Thursday, June 17, 2004

Piety v. Artistry

Fred Clark, a.k.a. The Slacktivist, is always a good read. He's especially interesting when he takes fellow evangelical Christians to task. He's been on a roll lately, first reprinting a piece about the empty gesture of "WWJD?" jewelry and accessories, and now he takes on the hollowness of "Christian Entertainment."
If the popularity of these dismal artistic and entertainment offerings could really be explained as merely the result of a lack of "Christian-themed" alternatives, then a happy and hopeful solution presents itself: create more alternatives and watch quality win out in the marketplace of ideas.

The first problem with this idea is that the subcultural marketplace of American evangelicalism is not a free market.

Anything not produced by and for the profit of the barons and bishops of the subculture's market-driven ecclesiology will be branded as dangerous, heretical and anathema. The latest album of shallow pop music from a "Christian label" record company is permissible. The latest offerings from U2 or from Buddy and Julie Miller -- sales of which do nothing to enrich Word records or Creation concerts -- are not. Left Behind, which enriches Thomas Nelson, has the official blessing of the gatekeepers of the kingdom. John Grisham's preachy The Testament, is published by Random House and is therefore not officially sanctioned reading.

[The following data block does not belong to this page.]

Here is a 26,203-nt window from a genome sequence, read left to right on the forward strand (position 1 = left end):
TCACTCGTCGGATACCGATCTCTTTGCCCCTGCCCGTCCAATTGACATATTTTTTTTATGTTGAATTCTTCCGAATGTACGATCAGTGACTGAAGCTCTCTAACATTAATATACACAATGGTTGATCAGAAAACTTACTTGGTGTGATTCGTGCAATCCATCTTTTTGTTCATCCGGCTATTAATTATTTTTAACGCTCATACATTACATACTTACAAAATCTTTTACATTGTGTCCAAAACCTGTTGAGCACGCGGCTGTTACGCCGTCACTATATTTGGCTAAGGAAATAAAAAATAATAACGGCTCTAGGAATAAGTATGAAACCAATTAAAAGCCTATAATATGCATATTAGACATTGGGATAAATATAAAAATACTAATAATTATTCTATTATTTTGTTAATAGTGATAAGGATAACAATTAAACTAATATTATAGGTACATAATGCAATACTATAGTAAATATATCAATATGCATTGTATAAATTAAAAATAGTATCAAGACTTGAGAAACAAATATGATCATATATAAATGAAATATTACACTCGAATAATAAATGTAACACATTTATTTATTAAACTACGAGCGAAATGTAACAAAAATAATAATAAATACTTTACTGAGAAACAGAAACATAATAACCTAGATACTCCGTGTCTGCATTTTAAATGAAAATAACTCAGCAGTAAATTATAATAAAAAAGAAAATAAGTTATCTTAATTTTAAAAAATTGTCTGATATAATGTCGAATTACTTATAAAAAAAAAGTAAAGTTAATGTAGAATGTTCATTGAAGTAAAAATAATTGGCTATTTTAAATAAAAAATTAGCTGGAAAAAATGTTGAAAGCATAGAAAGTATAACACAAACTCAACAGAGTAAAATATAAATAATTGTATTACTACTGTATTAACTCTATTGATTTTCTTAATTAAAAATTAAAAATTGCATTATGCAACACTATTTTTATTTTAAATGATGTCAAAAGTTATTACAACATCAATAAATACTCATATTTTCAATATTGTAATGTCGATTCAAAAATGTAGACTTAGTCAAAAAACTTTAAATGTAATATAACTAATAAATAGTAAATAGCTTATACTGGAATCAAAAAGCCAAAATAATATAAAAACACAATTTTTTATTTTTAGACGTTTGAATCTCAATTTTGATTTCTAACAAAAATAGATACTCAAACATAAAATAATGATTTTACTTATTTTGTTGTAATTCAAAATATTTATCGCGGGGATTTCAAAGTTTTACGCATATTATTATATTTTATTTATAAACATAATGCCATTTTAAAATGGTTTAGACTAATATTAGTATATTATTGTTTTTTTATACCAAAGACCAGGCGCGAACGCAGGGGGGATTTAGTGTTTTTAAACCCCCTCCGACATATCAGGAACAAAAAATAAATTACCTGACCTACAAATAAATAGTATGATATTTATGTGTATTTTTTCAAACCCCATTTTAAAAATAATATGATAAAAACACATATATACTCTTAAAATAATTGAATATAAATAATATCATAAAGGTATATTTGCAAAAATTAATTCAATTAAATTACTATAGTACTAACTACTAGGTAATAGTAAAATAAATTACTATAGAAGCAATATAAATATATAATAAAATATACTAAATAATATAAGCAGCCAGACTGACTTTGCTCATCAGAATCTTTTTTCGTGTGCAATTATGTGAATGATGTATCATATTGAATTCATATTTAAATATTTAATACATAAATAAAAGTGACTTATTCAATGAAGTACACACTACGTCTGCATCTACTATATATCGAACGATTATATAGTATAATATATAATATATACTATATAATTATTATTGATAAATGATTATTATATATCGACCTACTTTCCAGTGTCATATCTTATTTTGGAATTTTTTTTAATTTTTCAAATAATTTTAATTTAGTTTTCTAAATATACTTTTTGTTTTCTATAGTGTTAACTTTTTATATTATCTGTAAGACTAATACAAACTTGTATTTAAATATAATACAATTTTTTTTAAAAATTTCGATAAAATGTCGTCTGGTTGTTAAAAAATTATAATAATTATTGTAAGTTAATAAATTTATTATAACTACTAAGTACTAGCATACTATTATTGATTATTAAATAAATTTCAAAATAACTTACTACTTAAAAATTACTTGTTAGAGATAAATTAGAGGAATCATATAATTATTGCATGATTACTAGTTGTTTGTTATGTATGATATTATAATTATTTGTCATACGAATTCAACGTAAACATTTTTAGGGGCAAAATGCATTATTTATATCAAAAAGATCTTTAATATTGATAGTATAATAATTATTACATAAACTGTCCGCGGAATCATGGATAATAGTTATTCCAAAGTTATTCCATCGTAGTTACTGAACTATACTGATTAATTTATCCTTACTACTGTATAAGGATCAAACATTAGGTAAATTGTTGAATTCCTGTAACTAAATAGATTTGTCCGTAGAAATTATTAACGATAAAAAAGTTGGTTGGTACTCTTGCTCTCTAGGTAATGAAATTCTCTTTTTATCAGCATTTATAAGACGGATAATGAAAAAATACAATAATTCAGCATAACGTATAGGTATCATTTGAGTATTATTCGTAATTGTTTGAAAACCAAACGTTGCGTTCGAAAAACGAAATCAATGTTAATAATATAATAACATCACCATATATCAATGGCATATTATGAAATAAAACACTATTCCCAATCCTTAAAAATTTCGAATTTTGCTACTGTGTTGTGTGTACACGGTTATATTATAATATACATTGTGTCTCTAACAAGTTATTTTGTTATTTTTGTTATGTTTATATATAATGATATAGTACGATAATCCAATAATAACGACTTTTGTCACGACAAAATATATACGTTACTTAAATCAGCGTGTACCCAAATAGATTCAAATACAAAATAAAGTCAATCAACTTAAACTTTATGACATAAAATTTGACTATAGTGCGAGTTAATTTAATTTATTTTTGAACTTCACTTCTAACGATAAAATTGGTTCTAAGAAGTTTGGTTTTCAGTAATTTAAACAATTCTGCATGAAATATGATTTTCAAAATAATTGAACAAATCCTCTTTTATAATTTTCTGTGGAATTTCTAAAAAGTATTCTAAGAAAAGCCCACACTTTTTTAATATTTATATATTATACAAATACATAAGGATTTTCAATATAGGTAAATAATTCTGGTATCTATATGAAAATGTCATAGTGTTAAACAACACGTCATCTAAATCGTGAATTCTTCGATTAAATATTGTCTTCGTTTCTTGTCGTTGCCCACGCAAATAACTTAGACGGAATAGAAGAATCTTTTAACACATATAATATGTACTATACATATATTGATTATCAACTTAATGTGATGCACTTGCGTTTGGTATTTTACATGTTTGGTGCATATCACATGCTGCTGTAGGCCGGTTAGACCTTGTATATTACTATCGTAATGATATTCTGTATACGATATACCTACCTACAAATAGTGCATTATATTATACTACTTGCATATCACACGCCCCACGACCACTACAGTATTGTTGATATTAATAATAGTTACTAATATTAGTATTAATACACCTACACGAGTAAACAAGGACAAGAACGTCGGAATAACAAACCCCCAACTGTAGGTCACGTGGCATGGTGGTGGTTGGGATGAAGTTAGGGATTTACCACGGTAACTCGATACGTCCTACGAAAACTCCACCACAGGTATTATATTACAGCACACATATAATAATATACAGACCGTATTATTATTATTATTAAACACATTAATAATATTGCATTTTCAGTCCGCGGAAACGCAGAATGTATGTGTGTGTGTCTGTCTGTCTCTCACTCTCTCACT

Every day, I find myself more and more frustrated with the inanities of organized religion. Clark is a true voice of sanity in the midst of that otherwise furious noise.

(Slacktivist Classic: Torment the Mustard Seed
Since T.S. Eliot is regarded as one of the foremost writers of the 20th century, and since he was also a Christian, he makes a good candidate for a snarky-but-fun little game I like to call "Torment the Mustard Seed."

The Mustard Seed is a chain of "Christian book stores" in the Philadelphia area. You may not have a Mustard Seed near where you live, but you've likely got something similar, probably called something like "Family Christian Books" or "The Fisherman's Net" or worse. Despite the name "book store," most of the floor space in these shops tends to be taken up with knick-knackery, Precious Moments, greeting cards, WWJD bracelets, fish magnets, etc. Plus a very few books.

"Torment the Mustard Seed" is a very simple game. Pick some great work of Christian literature -- Donne's Holy Sonnets or The Brothers Karamazov, say -- then call up your local Christian book store and ask if they have a copy. Try to seem surprised when they tell you they don't have it -- "This is a Christian book store, isn't it?"

In honor of Eliot's birthday, why not give your local Christian book store a call and ask for a copy of his Christianity and Culture.

Good stuff, good stuff...)

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